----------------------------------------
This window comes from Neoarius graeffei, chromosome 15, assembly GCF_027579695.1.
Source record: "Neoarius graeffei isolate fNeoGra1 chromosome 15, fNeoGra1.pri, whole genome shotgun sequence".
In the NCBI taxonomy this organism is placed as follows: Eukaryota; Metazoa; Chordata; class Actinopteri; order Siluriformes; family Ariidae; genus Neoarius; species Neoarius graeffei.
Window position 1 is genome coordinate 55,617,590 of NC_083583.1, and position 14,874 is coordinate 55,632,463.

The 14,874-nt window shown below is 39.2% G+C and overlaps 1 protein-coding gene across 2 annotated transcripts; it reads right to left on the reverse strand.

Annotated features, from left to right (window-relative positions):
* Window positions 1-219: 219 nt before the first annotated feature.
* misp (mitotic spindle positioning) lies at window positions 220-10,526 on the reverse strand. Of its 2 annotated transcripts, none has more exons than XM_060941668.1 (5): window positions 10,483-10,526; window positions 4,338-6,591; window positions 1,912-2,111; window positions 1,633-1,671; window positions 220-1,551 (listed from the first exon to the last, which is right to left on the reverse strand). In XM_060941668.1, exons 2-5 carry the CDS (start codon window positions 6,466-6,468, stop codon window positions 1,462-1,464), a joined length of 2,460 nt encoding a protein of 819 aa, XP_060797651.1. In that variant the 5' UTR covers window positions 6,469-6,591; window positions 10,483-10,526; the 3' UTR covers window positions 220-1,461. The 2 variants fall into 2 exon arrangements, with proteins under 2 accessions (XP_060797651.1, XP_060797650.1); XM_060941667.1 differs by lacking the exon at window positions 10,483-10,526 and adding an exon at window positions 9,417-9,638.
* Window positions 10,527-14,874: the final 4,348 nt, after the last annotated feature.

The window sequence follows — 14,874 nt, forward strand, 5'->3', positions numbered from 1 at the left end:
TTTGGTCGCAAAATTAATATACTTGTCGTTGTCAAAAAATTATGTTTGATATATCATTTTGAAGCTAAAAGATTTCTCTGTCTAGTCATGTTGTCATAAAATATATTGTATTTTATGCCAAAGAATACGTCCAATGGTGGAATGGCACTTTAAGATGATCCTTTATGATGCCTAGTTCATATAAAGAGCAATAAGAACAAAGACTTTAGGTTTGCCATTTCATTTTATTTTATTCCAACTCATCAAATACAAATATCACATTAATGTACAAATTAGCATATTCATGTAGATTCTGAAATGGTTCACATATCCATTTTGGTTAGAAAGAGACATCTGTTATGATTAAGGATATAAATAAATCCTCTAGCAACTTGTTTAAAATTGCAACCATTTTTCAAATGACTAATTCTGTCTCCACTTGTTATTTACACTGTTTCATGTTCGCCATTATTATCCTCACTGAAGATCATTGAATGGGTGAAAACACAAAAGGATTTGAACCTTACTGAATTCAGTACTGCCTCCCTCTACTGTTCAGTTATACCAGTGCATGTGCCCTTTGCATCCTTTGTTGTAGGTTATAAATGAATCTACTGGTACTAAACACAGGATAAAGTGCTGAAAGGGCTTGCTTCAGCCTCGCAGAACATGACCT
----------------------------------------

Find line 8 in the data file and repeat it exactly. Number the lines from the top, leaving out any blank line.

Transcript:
* misp (mitotic spindle positioning) lies at window positions 220-10,526 on the reverse strand. Of its 2 annotated transcripts, none has more exons than XM_060941668.1 (5): window positions 10,483-10,526; window positions 4,338-6,591; window positions 1,912-2,111; window positions 1,633-1,671; window positions 220-1,551 (listed from the first exon to the last, which is right to left on the reverse strand). In XM_060941668.1, exons 2-5 carry the CDS (start codon window positions 6,466-6,468, stop codon window positions 1,462-1,464), a joined length of 2,460 nt encoding a protein of 819 aa, XP_060797651.1. In that variant the 5' UTR covers window positions 6,469-6,591; window positions 10,483-10,526; the 3' UTR covers window positions 220-1,461. The 2 variants fall into 2 exon arrangements, with proteins under 2 accessions (XP_060797651.1, XP_060797650.1); XM_060941667.1 differs by lacking the exon at window positions 10,483-10,526 and adding an exon at window positions 9,417-9,638.